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Urgent action on climate change will prevent heat-related deaths in major U.S. cities

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Posted June 6, 2019

The planet will warm by about 3 degrees Celsius (5.4 degrees Fahrenheit) above pre-industrial levels by the end of the century if the U.S. and other nations meet only their current commitments under the Paris climate agreement to reduce emissions of heat-trapping gases. According to a paper by U.S. and U.K. scientists published in Science Advancestoday, accelerating ambition to reduce global warming emissions to meet the Paris Agreement’s goal of limiting temperature rise to well below 2 degrees Celsius could prevent thousands of extreme heat-related deaths in cities across the U.S.

New study in Science Advances finds meeting Paris Agreement goals
could save thousands of lives.

This first-of-its-kind study — led by Eunice Lo of the University of Bristol in the U.K. and co-authored by a team of researchers, including Kristie L. Ebi, professor and researcher at the University of Washington’s School of Public Health, and Peter Frumhoff, director of science and policy and chief climate scientist at the Union of Concerned Scientists — examines the impact on mortality rates of projected high temperatures associated with extreme heat expected to occur once every 30 years on average in 15 U.S. cities: Atlanta, Boston, Chicago, Dallas, Detroit, Houston, Los Angeles, Miami, New York, Philadelphia, Phoenix, San Francisco, Seattle, St. Louis and Washington, D.C.

“Climate change is not only affecting faraway places but also the United States,” said Lo. “As temperatures rise, exposure of major U.S. cities to extreme heat will increase and more heat-related deaths will occur. The United States has emitted the largest amount of carbon dioxide in the world since the 18th century. Immediate and drastic emissions cuts are key to preventing large increases in heat-related deaths in the country.”

Climate change is already increasing the severity of extreme heat. If global temperature increases reach 3 degrees Celsius, these cities would experience more severe heat waves than if temperature rise is limited to 1.5 or 2 degrees Celsius. The study used the different high temperatures projected under three warming scenarios for 1-in-30-year events in each city.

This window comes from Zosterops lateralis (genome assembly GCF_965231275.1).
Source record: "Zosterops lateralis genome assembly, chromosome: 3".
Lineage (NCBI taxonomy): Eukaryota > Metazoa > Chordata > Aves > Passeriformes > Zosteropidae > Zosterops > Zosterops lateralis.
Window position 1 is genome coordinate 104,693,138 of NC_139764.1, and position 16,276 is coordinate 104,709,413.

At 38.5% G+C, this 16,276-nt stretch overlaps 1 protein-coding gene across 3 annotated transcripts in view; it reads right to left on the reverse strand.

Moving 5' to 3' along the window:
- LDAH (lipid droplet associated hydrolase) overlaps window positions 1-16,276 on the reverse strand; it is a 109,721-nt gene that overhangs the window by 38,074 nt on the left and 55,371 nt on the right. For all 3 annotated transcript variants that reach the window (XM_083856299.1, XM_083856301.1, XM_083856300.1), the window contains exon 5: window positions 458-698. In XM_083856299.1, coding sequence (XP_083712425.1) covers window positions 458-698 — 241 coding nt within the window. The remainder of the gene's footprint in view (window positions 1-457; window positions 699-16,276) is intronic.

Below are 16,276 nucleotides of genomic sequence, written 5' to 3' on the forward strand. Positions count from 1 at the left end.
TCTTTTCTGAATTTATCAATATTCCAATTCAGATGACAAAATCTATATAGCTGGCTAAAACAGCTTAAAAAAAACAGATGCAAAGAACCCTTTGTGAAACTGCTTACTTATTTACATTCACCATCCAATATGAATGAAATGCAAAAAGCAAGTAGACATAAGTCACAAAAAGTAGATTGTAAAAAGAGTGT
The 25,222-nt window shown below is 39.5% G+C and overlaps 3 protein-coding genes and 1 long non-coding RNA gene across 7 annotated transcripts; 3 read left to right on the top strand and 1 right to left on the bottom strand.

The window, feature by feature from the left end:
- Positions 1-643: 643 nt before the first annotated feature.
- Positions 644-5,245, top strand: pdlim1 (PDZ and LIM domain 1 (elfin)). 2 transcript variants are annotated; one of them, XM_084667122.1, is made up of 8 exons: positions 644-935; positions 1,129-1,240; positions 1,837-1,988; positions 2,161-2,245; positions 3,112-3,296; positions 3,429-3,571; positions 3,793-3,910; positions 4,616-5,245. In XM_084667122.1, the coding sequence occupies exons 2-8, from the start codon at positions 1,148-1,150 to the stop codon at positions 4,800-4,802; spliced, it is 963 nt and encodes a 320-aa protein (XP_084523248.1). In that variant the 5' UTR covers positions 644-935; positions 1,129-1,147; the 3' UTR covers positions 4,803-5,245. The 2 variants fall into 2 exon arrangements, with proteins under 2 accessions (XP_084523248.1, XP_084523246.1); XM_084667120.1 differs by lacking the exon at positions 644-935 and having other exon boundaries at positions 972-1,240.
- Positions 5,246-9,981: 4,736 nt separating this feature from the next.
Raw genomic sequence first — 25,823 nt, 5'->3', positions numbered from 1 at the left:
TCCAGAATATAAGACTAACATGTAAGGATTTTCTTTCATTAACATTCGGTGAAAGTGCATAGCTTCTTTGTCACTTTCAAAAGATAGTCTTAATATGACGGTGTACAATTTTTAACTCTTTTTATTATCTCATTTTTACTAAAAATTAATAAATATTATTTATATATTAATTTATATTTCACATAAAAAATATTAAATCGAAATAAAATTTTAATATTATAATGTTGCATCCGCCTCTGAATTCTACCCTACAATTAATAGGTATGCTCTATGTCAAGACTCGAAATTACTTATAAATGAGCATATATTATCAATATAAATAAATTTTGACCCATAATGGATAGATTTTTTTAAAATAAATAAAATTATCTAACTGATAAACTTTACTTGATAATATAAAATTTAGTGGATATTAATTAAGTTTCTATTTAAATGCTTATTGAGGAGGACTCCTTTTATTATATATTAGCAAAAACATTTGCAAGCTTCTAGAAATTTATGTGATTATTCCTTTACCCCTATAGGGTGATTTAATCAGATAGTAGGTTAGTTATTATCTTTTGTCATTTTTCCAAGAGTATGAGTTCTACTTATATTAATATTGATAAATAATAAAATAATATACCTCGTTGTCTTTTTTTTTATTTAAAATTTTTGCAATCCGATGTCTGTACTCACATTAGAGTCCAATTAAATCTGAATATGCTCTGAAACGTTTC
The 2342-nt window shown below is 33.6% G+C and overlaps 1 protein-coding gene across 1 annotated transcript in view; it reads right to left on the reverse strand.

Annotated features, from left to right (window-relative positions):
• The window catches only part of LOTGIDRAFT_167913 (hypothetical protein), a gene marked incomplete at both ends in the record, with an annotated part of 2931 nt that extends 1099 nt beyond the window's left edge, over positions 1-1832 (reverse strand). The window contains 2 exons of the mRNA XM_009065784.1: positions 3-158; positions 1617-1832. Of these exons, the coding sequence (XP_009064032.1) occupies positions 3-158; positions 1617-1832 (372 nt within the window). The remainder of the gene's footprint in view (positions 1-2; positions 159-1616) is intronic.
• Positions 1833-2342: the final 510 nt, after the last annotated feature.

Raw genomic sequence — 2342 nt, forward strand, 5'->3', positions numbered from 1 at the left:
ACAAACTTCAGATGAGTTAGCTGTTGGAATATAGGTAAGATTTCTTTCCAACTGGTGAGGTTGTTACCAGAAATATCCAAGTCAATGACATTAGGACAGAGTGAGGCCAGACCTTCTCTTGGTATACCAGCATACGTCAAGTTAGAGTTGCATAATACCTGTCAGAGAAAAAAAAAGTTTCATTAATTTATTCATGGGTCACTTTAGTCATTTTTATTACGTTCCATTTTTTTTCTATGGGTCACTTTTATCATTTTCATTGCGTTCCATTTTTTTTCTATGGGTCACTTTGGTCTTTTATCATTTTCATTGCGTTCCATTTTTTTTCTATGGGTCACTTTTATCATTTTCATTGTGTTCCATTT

At 3 degrees Celsius, there would be between about 330 and 5,800 heat-related deaths per city for each 1-in-30-year event, with cities like Chicago, Los Angeles, Miami, New York and Philadelphia facing the highest number of fatalities. Limiting global temperature rise to 2 degrees Celsius avoids between about 70 and 1,980 extreme heat-related deaths per city. Even more heat related deaths — between about 110 and 2,720 — can be avoided by achieving the 1.5 degrees Celsius threshold.

To view a spreadsheet highlighting the main findings for each U.S. city, click here.

Click here for a graphic displaying the overall findings per city or click here for the per capita findings graphic.

“This study shows that taking urgent action to reduce carbon pollution will save lives in cities across the United States,” said Frumhoff. “The government also has an obligation to help communities prepare for life in a world that’s heating up. This could include making air conditioning more available especially to those with low or fixed incomes, strengthening our health care system, and increasing awareness of heat-related health risks.”

“All heat-related deaths are potentially preventable,” said Ebi. “We need urgent investment in heat wave early warning and response systems and other options to protect the most vulnerable as temperatures continue to rise. Older adults, children and outdoor workers are among those populations particularly susceptible to higher temperatures. In the long term, urban planning must prioritize design changes that decrease urban heat islands and ensure our infrastructure is prepared for unprecedented temperatures.”

The numbers of avoided heat-related deaths in the analysis may be a conservative estimate, as they rely on current population data. Therefore, they cannot account for an aging population, increases in urbanization, exacerbation of the urban heat island effect, or other demographic factors that could change and contribute to added heat vulnerability.

Source: University of Washington

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